Vatican to provide free haircuts, shaves, and showers for homeless people in St Peter’s Square

Barbers will volunteer their services on Mondays, when their shops are traditionally closed in Italy

Jon Stone
Friday 30 January 2015 10:23 GMT
People crowd St. Peter's Square at the Vatican
People crowd St. Peter's Square at the Vatican (AP)

Support truly
independent journalism

Our mission is to deliver unbiased, fact-based reporting that holds power to account and exposes the truth.

Whether $5 or $50, every contribution counts.

Support us to deliver journalism without an agenda.

Louise Thomas

Louise Thomas


The Vatican will provide free haircuts and showers for the homeless in St Peter’s Square, the Catholic Church has announced.

Facilities in the historic Rome square will open next month, Pope Francis’s charity office said.

The provision of free haircuts and shaves are a new addition to the plan to build the showers, which was announced by the Vatican last month.

The Pope’s almoner, Bishop Konrad Krajewski, made the announcement of the new haircuts in the Italian Catholic newspaper Avvenire yesterday.

Services are due to begin on 16 February next month in an area under the square’s colonade.

Pope Francis in St Peter's Square
Pope Francis in St Peter's Square (Getty Images)

Barbers and hairdressers will be asked to volunteer their services for free on Mondays, the day of the week on which their shops are traditionally closed in Italy.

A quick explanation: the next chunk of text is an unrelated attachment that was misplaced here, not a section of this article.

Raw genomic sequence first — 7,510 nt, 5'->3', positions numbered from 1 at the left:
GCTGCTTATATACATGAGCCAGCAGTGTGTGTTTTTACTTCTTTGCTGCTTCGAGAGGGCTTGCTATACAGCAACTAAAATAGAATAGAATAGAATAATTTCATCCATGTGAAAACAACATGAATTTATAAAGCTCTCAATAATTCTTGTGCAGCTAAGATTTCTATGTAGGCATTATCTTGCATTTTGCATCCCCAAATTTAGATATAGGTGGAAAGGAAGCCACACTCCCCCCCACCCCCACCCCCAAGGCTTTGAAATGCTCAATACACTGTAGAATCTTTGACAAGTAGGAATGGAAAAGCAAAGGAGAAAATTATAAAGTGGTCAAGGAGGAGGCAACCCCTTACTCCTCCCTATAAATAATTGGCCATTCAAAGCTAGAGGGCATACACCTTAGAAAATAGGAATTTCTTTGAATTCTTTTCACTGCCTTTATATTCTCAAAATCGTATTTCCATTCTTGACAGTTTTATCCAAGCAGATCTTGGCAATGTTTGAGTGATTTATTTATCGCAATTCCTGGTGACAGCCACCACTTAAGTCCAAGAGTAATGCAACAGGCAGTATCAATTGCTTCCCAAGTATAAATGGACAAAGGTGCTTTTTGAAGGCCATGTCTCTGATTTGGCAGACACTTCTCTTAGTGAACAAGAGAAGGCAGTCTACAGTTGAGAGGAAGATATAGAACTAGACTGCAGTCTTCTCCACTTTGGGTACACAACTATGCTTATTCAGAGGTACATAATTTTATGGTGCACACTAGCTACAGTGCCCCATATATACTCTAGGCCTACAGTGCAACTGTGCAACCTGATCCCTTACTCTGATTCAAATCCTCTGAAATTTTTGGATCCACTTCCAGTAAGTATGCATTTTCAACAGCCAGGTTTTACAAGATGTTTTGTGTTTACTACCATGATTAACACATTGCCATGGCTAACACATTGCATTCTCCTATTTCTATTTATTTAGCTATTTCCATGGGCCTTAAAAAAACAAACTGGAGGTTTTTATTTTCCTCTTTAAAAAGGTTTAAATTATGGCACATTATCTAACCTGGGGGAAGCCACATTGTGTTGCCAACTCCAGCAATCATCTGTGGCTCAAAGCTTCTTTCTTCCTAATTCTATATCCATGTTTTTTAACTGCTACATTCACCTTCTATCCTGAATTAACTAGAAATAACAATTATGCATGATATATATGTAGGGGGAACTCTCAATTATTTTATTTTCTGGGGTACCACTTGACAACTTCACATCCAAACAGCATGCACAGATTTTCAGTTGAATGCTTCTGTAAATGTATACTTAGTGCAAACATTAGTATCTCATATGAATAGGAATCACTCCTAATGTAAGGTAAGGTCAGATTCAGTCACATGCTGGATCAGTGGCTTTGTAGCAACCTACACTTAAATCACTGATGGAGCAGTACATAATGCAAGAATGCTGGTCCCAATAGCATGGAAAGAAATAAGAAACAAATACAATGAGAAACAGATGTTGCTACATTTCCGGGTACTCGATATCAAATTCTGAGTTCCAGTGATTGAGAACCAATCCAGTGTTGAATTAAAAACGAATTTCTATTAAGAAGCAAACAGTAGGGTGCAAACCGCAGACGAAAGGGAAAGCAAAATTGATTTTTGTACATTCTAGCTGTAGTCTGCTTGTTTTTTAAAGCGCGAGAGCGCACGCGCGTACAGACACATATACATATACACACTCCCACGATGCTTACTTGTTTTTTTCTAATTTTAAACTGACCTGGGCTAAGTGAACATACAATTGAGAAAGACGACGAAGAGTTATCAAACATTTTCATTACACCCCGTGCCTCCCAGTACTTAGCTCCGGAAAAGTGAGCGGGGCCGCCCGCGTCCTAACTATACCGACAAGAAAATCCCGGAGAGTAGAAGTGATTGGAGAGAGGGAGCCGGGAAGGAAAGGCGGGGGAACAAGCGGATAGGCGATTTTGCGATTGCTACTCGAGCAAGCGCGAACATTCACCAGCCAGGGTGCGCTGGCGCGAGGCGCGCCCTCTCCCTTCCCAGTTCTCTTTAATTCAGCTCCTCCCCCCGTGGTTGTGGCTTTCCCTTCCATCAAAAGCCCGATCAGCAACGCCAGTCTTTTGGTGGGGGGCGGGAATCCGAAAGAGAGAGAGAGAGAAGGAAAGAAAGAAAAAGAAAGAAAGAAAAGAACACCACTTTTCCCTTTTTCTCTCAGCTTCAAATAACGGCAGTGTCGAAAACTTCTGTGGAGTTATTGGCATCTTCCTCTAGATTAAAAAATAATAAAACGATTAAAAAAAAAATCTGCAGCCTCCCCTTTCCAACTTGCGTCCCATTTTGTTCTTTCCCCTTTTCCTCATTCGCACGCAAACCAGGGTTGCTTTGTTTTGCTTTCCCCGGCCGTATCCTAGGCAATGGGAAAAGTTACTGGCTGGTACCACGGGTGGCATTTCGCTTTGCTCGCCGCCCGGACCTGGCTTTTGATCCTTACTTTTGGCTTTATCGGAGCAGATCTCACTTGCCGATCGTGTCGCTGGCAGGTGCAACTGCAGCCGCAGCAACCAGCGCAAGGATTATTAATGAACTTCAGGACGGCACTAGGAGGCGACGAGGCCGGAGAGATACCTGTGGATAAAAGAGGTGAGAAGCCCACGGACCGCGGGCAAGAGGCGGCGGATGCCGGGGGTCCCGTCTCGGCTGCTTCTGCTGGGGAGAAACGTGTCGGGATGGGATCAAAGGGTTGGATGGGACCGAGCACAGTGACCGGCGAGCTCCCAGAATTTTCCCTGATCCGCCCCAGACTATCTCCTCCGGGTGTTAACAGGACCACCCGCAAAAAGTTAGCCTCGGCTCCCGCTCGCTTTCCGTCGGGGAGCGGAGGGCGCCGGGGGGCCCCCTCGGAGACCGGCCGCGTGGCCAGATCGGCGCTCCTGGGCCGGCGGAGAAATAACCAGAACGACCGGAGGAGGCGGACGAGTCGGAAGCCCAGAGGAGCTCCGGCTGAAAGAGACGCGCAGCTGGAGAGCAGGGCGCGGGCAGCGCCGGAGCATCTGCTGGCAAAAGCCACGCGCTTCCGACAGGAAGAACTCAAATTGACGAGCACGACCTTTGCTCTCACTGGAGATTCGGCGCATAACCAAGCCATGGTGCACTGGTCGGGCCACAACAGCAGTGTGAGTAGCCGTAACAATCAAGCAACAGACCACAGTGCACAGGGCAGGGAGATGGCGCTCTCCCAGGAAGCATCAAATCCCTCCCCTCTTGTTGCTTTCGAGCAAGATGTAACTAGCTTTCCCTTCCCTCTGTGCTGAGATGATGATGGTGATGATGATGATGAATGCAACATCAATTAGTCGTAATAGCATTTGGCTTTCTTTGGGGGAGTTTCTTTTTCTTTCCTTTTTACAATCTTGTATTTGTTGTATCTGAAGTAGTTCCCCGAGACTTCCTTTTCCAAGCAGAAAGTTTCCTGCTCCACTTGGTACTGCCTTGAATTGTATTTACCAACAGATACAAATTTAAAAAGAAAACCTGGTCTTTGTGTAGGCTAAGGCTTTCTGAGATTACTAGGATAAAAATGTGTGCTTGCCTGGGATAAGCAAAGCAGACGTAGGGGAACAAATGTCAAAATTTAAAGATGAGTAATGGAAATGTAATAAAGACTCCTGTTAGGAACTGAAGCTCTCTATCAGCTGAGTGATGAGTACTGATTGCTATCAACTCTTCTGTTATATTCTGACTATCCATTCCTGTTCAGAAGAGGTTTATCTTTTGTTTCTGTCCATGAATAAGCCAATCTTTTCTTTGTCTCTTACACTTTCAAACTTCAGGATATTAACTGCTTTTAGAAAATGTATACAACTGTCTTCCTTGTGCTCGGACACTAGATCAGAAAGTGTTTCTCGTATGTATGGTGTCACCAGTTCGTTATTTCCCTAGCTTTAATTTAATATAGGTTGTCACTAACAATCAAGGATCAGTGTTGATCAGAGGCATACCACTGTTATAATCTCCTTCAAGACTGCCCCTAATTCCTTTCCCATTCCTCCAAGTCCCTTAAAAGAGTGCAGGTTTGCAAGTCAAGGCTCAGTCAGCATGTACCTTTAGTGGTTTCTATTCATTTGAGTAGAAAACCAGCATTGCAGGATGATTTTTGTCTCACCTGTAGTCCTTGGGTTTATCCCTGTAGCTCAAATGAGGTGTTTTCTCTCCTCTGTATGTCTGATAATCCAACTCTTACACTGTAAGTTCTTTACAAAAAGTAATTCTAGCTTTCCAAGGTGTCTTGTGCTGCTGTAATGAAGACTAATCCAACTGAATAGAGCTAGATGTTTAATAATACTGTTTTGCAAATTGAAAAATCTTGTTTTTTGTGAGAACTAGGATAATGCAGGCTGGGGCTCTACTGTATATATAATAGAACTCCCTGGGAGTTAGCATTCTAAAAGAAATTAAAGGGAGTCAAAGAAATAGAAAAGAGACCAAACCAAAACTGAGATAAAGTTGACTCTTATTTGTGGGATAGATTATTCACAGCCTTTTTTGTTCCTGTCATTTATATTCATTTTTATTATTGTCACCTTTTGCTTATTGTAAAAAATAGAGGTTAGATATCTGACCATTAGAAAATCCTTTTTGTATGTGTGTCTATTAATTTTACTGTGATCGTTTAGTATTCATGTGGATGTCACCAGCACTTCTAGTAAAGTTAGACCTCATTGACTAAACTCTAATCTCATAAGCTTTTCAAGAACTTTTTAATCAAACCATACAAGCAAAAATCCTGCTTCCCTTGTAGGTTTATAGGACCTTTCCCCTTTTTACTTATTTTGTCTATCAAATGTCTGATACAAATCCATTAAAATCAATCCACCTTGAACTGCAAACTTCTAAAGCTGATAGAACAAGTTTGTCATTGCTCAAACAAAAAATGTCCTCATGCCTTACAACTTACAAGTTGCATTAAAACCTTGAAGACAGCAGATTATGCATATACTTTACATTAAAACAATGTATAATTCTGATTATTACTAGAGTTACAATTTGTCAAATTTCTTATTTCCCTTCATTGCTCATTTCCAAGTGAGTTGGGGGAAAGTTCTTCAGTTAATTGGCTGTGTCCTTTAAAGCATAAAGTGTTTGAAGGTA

Some establishments have already donated barbers’ chairs, hair-cutting equipment, and mirrors.

The idea for the showers was conceived by the bishop last year after a homeless person said it was not difficult to find food in Rome, but that washing presented a problem.

Last year Pope Francis said concern for the poor were fundamental Christian principles. He also denied he was a communist.

If I talk about this, some will think that the Pope is communist,” he said at the time. "They don't understand that love for the poor is at the centre of the Gospel," he said. "Demanding this isn't unusual, it's the social doctrine of the church."

The previous year the Catholic spiritual leader criticised unfettered capitalism, arguing it constituted a "new tyranny".

“Just as the commandment 'Thou shalt not kill' sets a clear limit in order to safeguard the value of human life, today we also have to say 'thou shalt not' to an economy of exclusion and inequality. Such an economy kills,” he said in November 2013.

Join our commenting forum

Join thought-provoking conversations, follow other Independent readers and see their replies


Thank you for registering

Please refresh the page or navigate to another page on the site to be automatically logged inPlease refresh your browser to be logged in